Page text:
“You ever work with vets?” asks the young man sitting across from me in the hospital waiting room.
He’s been sitting there all morning. So have I. Since 5:30 am, my father-in-law, age eighty-eight, has been undergoing surgery to remove a tumor in his lung. The surgeons just sent word that they’ve finished, and my wife and her mother have gone to the post-op room to see him.
George Kamajian as told by Bob Fedor ~
I’m an old family doctor. Seen much and forgot more. Life has taught me that we touch our patient’s lives for a moment, a season or a reason–and sometimes with unforeseen consequences.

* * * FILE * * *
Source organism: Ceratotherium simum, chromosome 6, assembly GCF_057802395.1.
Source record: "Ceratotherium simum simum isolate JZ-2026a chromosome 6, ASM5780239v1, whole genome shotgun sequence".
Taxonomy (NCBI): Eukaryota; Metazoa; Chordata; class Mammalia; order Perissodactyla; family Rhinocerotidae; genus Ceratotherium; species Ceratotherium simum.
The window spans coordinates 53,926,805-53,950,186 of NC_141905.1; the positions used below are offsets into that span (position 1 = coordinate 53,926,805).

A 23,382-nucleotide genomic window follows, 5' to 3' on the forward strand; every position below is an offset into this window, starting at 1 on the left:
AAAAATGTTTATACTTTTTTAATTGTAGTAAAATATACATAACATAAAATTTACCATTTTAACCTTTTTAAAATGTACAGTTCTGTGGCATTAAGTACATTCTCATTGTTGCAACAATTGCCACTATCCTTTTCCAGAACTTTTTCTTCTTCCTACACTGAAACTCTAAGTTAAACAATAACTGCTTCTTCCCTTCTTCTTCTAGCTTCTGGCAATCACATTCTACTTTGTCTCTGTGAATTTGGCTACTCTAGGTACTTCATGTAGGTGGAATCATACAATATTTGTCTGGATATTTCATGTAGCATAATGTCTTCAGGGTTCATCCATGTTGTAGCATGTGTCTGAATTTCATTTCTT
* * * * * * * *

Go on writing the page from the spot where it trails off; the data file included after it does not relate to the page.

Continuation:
I grew up in Erie, Pennsylvania. In 1968, when I was nineteen, the Tet Offensive in Vietnam caught the American military off-guard, and the Pentagon began frantically drafting new troops.
My practice is in a small rural Wisconsin town just down the road from a large military base. I see soldiers pretty regularly these days; they stay here for several weeks of pre-deployment training before shipping off to Iraq. They come from all over the country–men and women of various ages, some single, some married and with families. Their health-care needs aren’t too different from those of my civilian patients: maternity care, chronic